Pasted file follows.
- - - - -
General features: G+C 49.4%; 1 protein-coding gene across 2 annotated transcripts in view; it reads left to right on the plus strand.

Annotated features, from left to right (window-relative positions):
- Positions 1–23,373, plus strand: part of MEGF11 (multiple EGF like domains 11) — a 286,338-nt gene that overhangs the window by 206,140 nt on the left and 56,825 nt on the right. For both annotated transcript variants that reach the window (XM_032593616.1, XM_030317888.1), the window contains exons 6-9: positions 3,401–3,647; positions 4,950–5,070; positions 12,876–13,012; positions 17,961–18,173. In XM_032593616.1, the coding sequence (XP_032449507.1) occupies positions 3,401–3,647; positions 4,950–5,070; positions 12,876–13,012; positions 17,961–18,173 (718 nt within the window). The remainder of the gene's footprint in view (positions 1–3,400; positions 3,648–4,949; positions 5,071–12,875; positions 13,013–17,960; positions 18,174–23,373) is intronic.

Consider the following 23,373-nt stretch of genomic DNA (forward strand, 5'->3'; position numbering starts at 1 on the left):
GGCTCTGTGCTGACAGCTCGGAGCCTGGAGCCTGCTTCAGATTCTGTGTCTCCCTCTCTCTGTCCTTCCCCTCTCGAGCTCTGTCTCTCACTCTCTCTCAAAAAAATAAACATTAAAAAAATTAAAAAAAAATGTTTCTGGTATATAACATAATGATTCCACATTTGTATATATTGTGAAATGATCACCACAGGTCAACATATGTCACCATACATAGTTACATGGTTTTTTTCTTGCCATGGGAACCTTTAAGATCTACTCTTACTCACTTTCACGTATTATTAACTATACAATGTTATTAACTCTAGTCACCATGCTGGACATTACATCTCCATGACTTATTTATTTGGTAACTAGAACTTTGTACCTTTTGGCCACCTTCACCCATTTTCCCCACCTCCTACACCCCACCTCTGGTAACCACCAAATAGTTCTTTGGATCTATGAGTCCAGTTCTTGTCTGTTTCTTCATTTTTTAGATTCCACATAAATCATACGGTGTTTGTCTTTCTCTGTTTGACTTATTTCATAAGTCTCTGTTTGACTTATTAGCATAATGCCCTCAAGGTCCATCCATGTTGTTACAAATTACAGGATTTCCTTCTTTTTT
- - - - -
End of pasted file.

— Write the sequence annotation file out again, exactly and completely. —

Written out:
General features: G+C 49.4%; 1 protein-coding gene across 2 annotated transcripts in view; it reads left to right on the plus strand.

Annotated features, from left to right (window-relative positions):
- Positions 1–23,373, plus strand: part of MEGF11 (multiple EGF like domains 11) — a 286,338-nt gene that overhangs the window by 206,140 nt on the left and 56,825 nt on the right. For both annotated transcript variants that reach the window (XM_032593616.1, XM_030317888.1), the window contains exons 6-9: positions 3,401–3,647; positions 4,950–5,070; positions 12,876–13,012; positions 17,961–18,173. In XM_032593616.1, the coding sequence (XP_032449507.1) occupies positions 3,401–3,647; positions 4,950–5,070; positions 12,876–13,012; positions 17,961–18,173 (718 nt within the window). The remainder of the gene's footprint in view (positions 1–3,400; positions 3,648–4,949; positions 5,071–12,875; positions 13,013–17,960; positions 18,174–23,373) is intronic.

Consider the following 23,373-nt stretch of genomic DNA (forward strand, 5'->3'; position numbering starts at 1 on the left):
GGCTCTGTGCTGACAGCTCGGAGCCTGGAGCCTGCTTCAGATTCTGTGTCTCCCTCTCTCTGTCCTTCCCCTCTCGAGCTCTGTCTCTCACTCTCTCTCAAAAAAATAAACATTAAAAAAATTAAAAAAAAATGTTTCTGGTATATAACATAATGATTCCACATTTGTATATATTGTGAAATGATCACCACAGGTCAACATATGTCACCATACATAGTTACATGGTTTTTTTCTTGCCATGGGAACCTTTAAGATCTACTCTTACTCACTTTCACGTATTATTAACTATACAATGTTATTAACTCTAGTCACCATGCTGGACATTACATCTCCATGACTTATTTATTTGGTAACTAGAACTTTGTACCTTTTGGCCACCTTCACCCATTTTCCCCACCTCCTACACCCCACCTCTGGTAACCACCAAATAGTTCTTTGGATCTATGAGTCCAGTTCTTGTCTGTTTCTTCATTTTTTAGATTCCACATAAATCATACGGTGTTTGTCTTTCTCTGTTTGACTTATTTCATAAGTCTCTGTTTGACTTATTAGCATAATGCCCTCAAGGTCCATCCATGTTGTTACAAATTACAGGATTTCCTTCTTTTTT